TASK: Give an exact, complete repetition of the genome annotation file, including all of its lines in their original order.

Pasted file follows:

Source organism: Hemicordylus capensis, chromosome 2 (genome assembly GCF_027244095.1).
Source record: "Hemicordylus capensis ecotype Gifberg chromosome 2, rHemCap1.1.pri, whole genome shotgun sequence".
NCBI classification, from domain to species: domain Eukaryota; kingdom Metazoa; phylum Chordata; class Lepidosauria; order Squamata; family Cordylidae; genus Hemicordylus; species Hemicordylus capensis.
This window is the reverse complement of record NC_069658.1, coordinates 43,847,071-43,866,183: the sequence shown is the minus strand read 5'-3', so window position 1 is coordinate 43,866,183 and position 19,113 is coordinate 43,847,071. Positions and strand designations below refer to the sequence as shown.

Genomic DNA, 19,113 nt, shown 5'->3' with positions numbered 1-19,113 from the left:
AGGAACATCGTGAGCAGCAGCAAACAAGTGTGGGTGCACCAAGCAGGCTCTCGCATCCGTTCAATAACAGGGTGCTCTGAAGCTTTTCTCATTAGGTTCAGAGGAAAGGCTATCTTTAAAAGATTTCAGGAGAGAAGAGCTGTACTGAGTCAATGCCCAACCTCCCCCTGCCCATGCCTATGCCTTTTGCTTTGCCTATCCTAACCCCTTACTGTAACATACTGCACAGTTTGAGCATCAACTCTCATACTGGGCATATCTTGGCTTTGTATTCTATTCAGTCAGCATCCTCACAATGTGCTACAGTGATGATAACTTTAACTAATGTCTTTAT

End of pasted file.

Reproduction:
Source organism: Hemicordylus capensis, chromosome 2 (genome assembly GCF_027244095.1).
Source record: "Hemicordylus capensis ecotype Gifberg chromosome 2, rHemCap1.1.pri, whole genome shotgun sequence".
NCBI classification, from domain to species: domain Eukaryota; kingdom Metazoa; phylum Chordata; class Lepidosauria; order Squamata; family Cordylidae; genus Hemicordylus; species Hemicordylus capensis.
This window is the reverse complement of record NC_069658.1, coordinates 43,847,071-43,866,183: the sequence shown is the minus strand read 5'-3', so window position 1 is coordinate 43,866,183 and position 19,113 is coordinate 43,847,071. Positions and strand designations below refer to the sequence as shown.

Genomic DNA, 19,113 nt, shown 5'->3' with positions numbered 1-19,113 from the left:
AGGAACATCGTGAGCAGCAGCAAACAAGTGTGGGTGCACCAAGCAGGCTCTCGCATCCGTTCAATAACAGGGTGCTCTGAAGCTTTTCTCATTAGGTTCAGAGGAAAGGCTATCTTTAAAAGATTTCAGGAGAGAAGAGCTGTACTGAGTCAATGCCCAACCTCCCCCTGCCCATGCCTATGCCTTTTGCTTTGCCTATCCTAACCCCTTACTGTAACATACTGCACAGTTTGAGCATCAACTCTCATACTGGGCATATCTTGGCTTTGTATTCTATTCAGTCAGCATCCTCACAATGTGCTACAGTGATGATAACTTTAACTAATGTCTTTAT